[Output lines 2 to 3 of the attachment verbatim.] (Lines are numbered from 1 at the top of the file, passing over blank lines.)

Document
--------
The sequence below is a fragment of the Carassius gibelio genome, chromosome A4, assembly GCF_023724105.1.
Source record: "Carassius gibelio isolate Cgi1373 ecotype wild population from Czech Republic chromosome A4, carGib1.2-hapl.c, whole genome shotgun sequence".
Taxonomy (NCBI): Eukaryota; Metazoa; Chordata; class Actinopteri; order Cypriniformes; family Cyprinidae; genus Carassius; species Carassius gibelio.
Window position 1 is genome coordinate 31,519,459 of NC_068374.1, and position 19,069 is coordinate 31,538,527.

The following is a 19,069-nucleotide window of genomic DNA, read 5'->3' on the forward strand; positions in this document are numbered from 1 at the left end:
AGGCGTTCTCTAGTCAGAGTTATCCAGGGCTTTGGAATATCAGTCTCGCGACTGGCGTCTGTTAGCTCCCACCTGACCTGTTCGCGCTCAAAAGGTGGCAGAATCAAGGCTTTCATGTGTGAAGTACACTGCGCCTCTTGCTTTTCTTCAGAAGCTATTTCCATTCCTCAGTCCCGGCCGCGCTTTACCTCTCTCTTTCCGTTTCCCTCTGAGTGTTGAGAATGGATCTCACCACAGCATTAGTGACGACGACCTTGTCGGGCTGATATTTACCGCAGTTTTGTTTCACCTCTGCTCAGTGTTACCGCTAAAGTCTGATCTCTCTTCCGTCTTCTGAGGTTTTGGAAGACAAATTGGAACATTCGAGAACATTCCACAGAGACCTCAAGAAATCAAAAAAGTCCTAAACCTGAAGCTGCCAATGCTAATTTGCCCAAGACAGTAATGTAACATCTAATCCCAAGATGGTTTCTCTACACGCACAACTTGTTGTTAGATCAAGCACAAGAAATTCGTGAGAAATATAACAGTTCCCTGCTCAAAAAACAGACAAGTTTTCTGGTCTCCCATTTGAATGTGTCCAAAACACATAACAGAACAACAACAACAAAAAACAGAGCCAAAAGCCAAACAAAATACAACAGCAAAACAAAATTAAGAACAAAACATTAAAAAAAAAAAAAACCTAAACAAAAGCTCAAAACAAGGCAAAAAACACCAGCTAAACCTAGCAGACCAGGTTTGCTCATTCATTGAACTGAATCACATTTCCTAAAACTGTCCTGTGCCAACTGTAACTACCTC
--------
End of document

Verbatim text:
Source record: "Carassius gibelio isolate Cgi1373 ecotype wild population from Czech Republic chromosome A4, carGib1.2-hapl.c, whole genome shotgun sequence".
Taxonomy (NCBI): Eukaryota; Metazoa; Chordata; class Actinopteri; order Cypriniformes; family Cyprinidae; genus Carassius; species Carassius gibelio.